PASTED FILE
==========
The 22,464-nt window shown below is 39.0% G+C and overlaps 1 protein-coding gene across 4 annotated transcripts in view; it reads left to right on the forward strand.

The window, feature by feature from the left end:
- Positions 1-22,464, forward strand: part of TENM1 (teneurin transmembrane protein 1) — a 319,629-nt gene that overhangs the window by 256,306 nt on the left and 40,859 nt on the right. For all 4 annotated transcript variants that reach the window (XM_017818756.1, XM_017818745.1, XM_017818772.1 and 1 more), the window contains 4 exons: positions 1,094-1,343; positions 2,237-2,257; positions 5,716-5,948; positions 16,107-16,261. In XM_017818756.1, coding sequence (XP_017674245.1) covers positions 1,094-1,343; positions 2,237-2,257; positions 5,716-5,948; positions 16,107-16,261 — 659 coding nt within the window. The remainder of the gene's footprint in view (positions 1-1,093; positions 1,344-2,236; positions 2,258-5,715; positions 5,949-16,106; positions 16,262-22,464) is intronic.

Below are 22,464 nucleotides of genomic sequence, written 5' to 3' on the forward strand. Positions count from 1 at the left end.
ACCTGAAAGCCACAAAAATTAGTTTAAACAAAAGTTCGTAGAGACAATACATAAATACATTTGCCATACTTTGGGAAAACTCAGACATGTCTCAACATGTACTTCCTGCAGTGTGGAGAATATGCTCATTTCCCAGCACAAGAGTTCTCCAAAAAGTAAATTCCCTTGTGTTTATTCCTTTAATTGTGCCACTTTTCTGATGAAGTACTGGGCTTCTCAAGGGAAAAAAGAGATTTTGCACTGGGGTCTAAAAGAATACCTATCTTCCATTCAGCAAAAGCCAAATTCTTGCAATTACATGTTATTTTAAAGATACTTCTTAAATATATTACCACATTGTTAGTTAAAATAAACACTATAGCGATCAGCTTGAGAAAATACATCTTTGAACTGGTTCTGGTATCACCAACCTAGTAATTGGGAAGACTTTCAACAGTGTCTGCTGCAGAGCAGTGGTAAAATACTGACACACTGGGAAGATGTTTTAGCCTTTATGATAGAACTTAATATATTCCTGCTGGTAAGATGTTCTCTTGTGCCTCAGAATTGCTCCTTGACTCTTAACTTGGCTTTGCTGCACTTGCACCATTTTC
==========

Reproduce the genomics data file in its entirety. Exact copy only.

The 22,464-nt window shown below is 39.0% G+C and overlaps 1 protein-coding gene across 4 annotated transcripts in view; it reads left to right on the forward strand.

The window, feature by feature from the left end:
- Positions 1-22,464, forward strand: part of TENM1 (teneurin transmembrane protein 1) — a 319,629-nt gene that overhangs the window by 256,306 nt on the left and 40,859 nt on the right. For all 4 annotated transcript variants that reach the window (XM_017818756.1, XM_017818745.1, XM_017818772.1 and 1 more), the window contains 4 exons: positions 1,094-1,343; positions 2,237-2,257; positions 5,716-5,948; positions 16,107-16,261. In XM_017818756.1, coding sequence (XP_017674245.1) covers positions 1,094-1,343; positions 2,237-2,257; positions 5,716-5,948; positions 16,107-16,261 — 659 coding nt within the window. The remainder of the gene's footprint in view (positions 1-1,093; positions 1,344-2,236; positions 2,258-5,715; positions 5,949-16,106; positions 16,262-22,464) is intronic.

Below are 22,464 nucleotides of genomic sequence, written 5' to 3' on the forward strand. Positions count from 1 at the left end.
ACCTGAAAGCCACAAAAATTAGTTTAAACAAAAGTTCGTAGAGACAATACATAAATACATTTGCCATACTTTGGGAAAACTCAGACATGTCTCAACATGTACTTCCTGCAGTGTGGAGAATATGCTCATTTCCCAGCACAAGAGTTCTCCAAAAAGTAAATTCCCTTGTGTTTATTCCTTTAATTGTGCCACTTTTCTGATGAAGTACTGGGCTTCTCAAGGGAAAAAAGAGATTTTGCACTGGGGTCTAAAAGAATACCTATCTTCCATTCAGCAAAAGCCAAATTCTTGCAATTACATGTTATTTTAAAGATACTTCTTAAATATATTACCACATTGTTAGTTAAAATAAACACTATAGCGATCAGCTTGAGAAAATACATCTTTGAACTGGTTCTGGTATCACCAACCTAGTAATTGGGAAGACTTTCAACAGTGTCTGCTGCAGAGCAGTGGTAAAATACTGACACACTGGGAAGATGTTTTAGCCTTTATGATAGAACTTAATATATTCCTGCTGGTAAGATGTTCTCTTGTGCCTCAGAATTGCTCCTTGACTCTTAACTTGGCTTTGCTGCACTTGCACCATTTTC